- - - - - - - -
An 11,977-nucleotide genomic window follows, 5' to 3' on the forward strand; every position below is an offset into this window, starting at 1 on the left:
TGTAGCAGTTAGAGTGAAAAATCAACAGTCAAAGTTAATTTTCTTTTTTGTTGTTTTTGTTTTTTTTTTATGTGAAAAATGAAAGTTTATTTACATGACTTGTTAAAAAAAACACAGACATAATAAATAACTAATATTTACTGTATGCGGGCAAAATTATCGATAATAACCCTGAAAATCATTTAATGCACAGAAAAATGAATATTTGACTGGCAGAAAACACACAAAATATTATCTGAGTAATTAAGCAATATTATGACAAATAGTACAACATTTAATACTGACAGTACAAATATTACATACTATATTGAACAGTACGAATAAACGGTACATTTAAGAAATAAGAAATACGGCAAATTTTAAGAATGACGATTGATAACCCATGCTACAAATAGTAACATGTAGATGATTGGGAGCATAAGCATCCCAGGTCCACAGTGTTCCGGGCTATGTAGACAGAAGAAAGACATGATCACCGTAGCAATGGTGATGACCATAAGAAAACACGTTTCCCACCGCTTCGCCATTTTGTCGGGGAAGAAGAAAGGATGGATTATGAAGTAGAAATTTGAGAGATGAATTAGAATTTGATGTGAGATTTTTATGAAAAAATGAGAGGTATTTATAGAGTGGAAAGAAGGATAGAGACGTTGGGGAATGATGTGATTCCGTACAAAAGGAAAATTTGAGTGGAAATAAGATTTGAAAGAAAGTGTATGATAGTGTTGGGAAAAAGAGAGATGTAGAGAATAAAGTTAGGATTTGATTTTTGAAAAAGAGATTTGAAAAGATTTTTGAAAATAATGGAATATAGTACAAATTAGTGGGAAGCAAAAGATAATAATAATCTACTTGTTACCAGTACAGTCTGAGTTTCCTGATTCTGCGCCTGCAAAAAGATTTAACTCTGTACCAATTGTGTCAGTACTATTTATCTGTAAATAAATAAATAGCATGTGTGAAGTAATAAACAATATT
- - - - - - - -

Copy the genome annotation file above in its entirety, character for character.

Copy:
An 11,977-nucleotide genomic window follows, 5' to 3' on the forward strand; every position below is an offset into this window, starting at 1 on the left:
TGTAGCAGTTAGAGTGAAAAATCAACAGTCAAAGTTAATTTTCTTTTTTGTTGTTTTTGTTTTTTTTTTATGTGAAAAATGAAAGTTTATTTACATGACTTGTTAAAAAAAACACAGACATAATAAATAACTAATATTTACTGTATGCGGGCAAAATTATCGATAATAACCCTGAAAATCATTTAATGCACAGAAAAATGAATATTTGACTGGCAGAAAACACACAAAATATTATCTGAGTAATTAAGCAATATTATGACAAATAGTACAACATTTAATACTGACAGTACAAATATTACATACTATATTGAACAGTACGAATAAACGGTACATTTAAGAAATAAGAAATACGGCAAATTTTAAGAATGACGATTGATAACCCATGCTACAAATAGTAACATGTAGATGATTGGGAGCATAAGCATCCCAGGTCCACAGTGTTCCGGGCTATGTAGACAGAAGAAAGACATGATCACCGTAGCAATGGTGATGACCATAAGAAAACACGTTTCCCACCGCTTCGCCATTTTGTCGGGGAAGAAGAAAGGATGGATTATGAAGTAGAAATTTGAGAGATGAATTAGAATTTGATGTGAGATTTTTATGAAAAAATGAGAGGTATTTATAGAGTGGAAAGAAGGATAGAGACGTTGGGGAATGATGTGATTCCGTACAAAAGGAAAATTTGAGTGGAAATAAGATTTGAAAGAAAGTGTATGATAGTGTTGGGAAAAAGAGAGATGTAGAGAATAAAGTTAGGATTTGATTTTTGAAAAAGAGATTTGAAAAGATTTTTGAAAATAATGGAATATAGTACAAATTAGTGGGAAGCAAAAGATAATAATAATCTACTTGTTACCAGTACAGTCTGAGTTTCCTGATTCTGCGCCTGCAAAAAGATTTAACTCTGTACCAATTGTGTCAGTACTATTTATCTGTAAATAAATAAATAGCATGTGTGAAGTAATAAACAATATT